Social networks were flooded with witness accounts of what happened in Dallas Thursday night. The Intercept is assembling pieces of that mosaic here.
Last Updated | 7:32 p.m.
In the immediate aftermath of the deadly attack on police officers at a protest march in Dallas on Thursday that left at least five officers dead, social networks were flooded with witness accounts of what happened, in video clips and livestreams, photographs and text updates. The Intercept is assembling pieces of that mosaic here, starting with the accounts below, and will add more as we see them. Input from readers is welcome. Please share witness accounts I’ve missed in the comment thread below or on Twitter, @RobertMackey.
A photograph posted on Twitter at 8:12 p.m. local time by the Dallas Police Department showed smiling officers securing the event posing with a protester holding a placard that read, “No Justice, No Peace.”
Four minutes later, the department shared video of protesters chanting, “Enough Is Enough!”
At 8:45 p.m. the department uploaded a clip of marchers chanting in call and response: “What do we want? Justice! When do we want it? Now.”
A participant in the protest who identified herself as a 15-year-old girl posted video on Twitter at 8:55 p.m. showing marchers chanting “Hands Up! Don’t Shoot!” just before the attack started.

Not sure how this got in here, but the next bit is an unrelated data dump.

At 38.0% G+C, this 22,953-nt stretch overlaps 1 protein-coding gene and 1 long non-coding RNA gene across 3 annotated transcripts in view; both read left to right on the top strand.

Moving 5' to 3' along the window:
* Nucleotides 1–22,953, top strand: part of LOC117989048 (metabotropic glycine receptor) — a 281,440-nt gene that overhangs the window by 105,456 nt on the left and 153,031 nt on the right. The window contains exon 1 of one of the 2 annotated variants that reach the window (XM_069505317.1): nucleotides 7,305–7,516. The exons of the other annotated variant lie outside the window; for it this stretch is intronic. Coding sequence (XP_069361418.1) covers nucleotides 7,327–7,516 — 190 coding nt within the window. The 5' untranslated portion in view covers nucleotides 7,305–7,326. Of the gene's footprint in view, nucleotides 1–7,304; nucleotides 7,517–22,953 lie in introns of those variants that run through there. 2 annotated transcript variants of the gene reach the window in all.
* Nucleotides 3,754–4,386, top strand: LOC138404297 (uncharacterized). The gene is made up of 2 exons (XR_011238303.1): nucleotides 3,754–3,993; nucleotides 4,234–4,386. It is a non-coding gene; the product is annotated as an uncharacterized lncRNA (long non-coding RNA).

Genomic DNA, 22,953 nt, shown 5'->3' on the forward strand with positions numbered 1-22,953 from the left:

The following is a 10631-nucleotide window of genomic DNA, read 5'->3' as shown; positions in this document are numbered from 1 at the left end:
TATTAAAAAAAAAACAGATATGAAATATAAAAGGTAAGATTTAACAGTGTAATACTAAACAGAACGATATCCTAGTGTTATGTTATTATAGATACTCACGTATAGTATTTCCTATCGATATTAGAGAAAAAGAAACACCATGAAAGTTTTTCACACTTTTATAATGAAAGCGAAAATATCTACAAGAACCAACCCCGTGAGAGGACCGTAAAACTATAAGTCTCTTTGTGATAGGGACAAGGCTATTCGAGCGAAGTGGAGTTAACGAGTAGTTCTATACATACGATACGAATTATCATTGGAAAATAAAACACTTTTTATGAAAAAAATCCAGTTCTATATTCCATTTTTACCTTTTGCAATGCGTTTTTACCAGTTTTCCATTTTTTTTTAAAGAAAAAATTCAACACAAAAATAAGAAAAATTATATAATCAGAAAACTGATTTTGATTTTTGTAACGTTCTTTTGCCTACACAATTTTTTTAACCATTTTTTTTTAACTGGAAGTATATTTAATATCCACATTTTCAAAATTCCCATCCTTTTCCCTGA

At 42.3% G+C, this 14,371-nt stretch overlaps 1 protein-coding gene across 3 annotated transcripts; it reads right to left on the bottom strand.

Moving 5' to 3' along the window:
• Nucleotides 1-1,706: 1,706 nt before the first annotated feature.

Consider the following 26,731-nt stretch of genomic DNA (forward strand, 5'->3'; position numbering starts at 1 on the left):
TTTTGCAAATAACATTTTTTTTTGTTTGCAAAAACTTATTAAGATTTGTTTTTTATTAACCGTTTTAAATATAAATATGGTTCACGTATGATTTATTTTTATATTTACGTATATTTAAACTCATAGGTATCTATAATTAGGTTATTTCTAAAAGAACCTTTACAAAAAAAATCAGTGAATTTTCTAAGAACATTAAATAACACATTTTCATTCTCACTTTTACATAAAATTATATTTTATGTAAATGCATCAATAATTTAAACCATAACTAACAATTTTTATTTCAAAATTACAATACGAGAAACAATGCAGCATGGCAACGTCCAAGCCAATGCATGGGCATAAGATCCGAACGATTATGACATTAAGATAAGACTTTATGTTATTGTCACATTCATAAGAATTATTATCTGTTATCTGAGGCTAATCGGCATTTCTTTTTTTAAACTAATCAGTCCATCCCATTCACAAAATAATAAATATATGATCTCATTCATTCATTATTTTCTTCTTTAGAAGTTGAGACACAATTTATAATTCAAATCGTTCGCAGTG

Seven minutes later, in tears, she shared a clip of the panic in the crowd as shots rang out.
In a live video stream on Facebook, which appeared to start at 8:59 p.m., a witness named Michael Kevin Bautista, who was covering the protest, broadcast a long exchange of fire between police officers and a gunman outside the El Centro College building at the corner of Main Street and North Lamar.
Another clip, posted on Twitter later by a comedian and video blogger who uses the name Goldie Gorilla, appeared to show an officer being gunned down outside the building.
At 9 p.m. a man and a woman who live a block and a half away from the college both uploaded video shot from their living room window in which a stream of gunfire could be heard.
Gunshots could also be heard in video recorded inside the college at 9:02 p.m. and uploaded to Facebook three minutes later by a witnesses named Patrick Cooper.
Sidney Johnson, who was covering the protest for Central Track, a local website focused on events in Dallas, recorded video of police officers pinned down by the shooting from a parking garage across the street from the college. Johnson later wrote a moving account of the march and the chaotic aftermath.
More video of the shoot-out, posted on Twitter by ABC News, seems to begin just a few seconds before the Central Track clip ends, and shows officers on Main Street facing the gunman.